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Approximately 1.7 million people in the United States are living with limb loss and are in need of more sophisticated devices that better mimic human function. In the Human Machine

Approximately 1.7 million people in the United States are living with limb loss and are in need of more sophisticated devices that better mimic human function. In the Human Machine Integration Laboratory, a powered, transtibial prosthetic ankle was designed and build that allows a person to regain ankle function with improved ankle kinematics and kinetics. The ankle allows a person to walk normally and up and down stairs, but volitional control is still an issue. This research tackled the problem of giving the user more control over the prosthetic ankle using a force/torque circuit.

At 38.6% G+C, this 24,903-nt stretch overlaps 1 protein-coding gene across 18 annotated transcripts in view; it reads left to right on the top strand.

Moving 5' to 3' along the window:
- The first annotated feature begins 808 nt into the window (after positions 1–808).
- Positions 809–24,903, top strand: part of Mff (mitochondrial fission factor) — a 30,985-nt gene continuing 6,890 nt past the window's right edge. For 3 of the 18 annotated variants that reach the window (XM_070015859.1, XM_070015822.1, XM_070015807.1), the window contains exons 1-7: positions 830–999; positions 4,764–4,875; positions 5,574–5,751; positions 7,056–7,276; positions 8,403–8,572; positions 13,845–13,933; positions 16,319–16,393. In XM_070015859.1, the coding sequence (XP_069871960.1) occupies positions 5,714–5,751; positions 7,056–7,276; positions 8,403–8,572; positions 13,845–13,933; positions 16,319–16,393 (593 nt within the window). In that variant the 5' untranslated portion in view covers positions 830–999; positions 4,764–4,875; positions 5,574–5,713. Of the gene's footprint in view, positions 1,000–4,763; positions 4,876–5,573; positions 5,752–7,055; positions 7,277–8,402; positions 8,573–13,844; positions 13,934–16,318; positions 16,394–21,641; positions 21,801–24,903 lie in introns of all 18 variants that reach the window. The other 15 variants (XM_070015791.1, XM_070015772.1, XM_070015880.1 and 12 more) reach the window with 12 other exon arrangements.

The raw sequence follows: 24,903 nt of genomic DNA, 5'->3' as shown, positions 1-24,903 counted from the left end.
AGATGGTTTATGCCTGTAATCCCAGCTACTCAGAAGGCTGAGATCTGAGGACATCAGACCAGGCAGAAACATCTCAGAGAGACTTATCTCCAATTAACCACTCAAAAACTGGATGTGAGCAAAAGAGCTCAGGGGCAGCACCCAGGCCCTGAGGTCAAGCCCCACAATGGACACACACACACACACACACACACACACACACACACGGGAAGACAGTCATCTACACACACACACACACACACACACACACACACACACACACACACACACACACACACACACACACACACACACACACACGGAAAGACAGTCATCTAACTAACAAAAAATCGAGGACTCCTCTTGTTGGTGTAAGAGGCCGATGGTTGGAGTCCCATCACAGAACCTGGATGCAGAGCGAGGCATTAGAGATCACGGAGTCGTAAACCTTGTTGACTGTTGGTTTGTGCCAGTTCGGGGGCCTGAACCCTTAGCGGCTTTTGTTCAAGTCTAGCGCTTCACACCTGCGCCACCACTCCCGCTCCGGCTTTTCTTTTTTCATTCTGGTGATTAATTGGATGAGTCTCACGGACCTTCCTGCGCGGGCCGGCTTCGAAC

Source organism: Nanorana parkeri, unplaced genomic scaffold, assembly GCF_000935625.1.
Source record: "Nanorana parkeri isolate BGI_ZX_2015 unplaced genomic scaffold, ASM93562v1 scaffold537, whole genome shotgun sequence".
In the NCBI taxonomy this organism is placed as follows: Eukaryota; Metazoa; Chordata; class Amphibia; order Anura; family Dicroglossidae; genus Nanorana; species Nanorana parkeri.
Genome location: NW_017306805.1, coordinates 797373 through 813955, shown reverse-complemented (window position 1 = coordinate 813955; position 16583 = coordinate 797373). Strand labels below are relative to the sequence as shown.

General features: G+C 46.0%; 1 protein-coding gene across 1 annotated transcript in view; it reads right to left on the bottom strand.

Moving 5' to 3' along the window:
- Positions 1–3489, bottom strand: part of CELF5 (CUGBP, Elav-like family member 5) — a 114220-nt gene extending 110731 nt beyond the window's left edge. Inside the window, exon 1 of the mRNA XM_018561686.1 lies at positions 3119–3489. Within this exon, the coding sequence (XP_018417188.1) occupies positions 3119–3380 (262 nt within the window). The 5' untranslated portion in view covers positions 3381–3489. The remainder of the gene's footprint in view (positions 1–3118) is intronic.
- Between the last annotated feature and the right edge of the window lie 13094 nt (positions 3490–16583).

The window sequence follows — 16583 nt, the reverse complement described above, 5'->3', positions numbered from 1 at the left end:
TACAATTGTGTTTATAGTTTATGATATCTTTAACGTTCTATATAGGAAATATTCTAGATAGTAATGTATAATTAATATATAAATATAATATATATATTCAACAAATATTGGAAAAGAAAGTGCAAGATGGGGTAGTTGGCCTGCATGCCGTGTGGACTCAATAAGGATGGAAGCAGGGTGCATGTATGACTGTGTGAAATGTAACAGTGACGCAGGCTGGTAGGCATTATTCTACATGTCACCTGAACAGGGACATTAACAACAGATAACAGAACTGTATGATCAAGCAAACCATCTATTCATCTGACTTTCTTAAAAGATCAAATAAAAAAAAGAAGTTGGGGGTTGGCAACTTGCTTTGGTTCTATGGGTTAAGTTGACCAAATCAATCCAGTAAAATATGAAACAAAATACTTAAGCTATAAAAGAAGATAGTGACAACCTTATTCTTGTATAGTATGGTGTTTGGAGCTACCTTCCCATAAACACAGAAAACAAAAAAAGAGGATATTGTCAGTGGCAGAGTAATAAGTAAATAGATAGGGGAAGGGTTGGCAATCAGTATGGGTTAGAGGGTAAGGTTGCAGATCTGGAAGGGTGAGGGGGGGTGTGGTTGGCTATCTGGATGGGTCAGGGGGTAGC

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    Date Created
    • 2012
    Resource Type
  • Text
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    Note
    • Partial requirement for: M.S., Arizona State University, 2012
      Note type
      thesis
    • Includes bibliographical references (p. 54-57)
      Note type
      bibliography
    • Field of study: Bioengineering

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    by Adam Fronczyk

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